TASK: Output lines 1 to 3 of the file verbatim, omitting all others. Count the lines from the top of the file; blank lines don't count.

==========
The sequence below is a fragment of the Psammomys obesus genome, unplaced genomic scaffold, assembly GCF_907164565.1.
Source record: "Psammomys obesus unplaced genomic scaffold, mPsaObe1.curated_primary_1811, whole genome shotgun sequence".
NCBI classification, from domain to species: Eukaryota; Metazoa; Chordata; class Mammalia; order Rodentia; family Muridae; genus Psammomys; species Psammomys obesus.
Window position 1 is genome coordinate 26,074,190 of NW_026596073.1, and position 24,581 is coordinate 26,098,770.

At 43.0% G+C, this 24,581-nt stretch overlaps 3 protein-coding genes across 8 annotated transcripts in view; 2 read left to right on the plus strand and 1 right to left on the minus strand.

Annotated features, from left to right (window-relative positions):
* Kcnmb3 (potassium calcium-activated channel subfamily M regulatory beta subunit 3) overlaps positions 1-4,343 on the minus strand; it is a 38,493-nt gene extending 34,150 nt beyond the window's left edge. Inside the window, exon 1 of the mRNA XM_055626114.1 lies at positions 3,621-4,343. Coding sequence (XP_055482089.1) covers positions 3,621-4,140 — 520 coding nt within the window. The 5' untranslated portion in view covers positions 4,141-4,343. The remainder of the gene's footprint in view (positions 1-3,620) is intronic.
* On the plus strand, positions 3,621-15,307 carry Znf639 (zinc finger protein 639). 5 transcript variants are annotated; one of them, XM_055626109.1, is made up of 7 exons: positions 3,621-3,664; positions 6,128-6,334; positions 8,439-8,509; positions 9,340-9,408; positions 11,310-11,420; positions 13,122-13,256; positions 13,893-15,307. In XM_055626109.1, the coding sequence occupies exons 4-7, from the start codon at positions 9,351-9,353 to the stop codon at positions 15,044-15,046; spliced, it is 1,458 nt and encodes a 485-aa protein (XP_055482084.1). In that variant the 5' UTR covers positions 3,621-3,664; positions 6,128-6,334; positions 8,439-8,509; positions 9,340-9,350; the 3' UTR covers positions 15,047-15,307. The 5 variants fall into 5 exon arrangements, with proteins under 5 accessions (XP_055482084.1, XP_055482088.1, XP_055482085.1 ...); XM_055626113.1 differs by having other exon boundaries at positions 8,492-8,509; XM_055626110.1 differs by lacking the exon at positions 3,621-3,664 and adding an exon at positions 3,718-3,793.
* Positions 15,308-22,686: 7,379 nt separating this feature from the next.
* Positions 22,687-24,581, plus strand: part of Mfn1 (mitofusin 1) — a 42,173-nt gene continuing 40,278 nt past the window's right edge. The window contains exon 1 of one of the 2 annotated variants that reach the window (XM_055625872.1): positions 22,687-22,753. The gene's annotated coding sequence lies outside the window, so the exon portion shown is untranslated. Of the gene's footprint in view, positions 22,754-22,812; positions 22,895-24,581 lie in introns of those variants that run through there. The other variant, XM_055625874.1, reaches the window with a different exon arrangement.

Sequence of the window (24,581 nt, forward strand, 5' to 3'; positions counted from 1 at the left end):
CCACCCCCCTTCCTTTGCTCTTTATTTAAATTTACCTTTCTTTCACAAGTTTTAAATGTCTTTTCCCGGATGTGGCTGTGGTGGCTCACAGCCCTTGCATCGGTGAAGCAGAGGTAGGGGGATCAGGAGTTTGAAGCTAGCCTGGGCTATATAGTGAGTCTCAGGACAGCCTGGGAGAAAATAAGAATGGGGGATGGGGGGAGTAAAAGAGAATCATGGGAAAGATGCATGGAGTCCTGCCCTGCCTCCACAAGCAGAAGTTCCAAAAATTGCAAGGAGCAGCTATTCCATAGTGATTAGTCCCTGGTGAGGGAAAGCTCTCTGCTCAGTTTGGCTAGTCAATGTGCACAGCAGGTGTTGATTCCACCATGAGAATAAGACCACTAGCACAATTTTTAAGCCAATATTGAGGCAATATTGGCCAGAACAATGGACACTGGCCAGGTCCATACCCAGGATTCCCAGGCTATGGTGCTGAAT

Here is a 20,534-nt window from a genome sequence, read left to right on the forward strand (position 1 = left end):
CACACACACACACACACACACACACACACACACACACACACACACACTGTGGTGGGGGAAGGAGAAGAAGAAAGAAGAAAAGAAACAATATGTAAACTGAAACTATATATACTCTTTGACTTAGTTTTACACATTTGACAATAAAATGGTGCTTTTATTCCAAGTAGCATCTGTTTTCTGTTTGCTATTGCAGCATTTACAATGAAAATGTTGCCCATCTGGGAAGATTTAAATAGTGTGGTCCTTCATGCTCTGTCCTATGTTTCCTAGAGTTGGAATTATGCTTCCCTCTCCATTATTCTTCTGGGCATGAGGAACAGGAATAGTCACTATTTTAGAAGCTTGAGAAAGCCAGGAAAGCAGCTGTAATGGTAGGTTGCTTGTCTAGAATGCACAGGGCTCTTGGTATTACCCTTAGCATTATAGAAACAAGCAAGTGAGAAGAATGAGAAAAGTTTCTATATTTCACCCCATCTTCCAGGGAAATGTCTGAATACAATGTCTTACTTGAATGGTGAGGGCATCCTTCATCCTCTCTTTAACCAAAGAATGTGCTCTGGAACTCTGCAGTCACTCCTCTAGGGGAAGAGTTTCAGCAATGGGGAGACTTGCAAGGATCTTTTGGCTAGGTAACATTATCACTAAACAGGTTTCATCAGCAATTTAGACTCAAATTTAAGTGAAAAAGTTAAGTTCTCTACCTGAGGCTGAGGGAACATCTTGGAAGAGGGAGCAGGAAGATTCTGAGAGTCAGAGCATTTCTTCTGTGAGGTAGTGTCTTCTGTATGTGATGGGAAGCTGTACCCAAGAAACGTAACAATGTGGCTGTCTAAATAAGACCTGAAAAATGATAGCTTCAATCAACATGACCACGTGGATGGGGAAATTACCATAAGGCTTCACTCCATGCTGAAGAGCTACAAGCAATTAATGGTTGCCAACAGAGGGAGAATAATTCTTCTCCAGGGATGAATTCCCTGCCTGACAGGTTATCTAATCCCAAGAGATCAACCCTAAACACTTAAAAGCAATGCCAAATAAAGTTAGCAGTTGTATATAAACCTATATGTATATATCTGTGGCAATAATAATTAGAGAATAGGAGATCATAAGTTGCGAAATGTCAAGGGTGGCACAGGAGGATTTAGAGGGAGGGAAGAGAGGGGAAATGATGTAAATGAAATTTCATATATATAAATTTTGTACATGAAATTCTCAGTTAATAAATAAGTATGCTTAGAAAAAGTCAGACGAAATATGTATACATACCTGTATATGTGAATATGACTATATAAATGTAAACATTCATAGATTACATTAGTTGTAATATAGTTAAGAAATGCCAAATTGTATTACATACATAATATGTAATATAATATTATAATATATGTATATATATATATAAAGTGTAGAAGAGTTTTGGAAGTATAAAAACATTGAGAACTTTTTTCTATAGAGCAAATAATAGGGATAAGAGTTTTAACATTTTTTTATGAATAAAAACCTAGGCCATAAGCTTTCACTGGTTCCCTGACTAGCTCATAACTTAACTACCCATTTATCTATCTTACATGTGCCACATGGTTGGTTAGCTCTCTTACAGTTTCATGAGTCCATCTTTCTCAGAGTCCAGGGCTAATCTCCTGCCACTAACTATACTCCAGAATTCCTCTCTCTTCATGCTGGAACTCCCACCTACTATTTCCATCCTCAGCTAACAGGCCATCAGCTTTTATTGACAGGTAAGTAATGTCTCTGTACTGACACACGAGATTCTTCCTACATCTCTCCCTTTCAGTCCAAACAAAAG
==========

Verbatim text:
The sequence below is a fragment of the Psammomys obesus genome, unplaced genomic scaffold, assembly GCF_907164565.1.
Source record: "Psammomys obesus unplaced genomic scaffold, mPsaObe1.curated_primary_1811, whole genome shotgun sequence".
NCBI classification, from domain to species: Eukaryota; Metazoa; Chordata; class Mammalia; order Rodentia; family Muridae; genus Psammomys; species Psammomys obesus.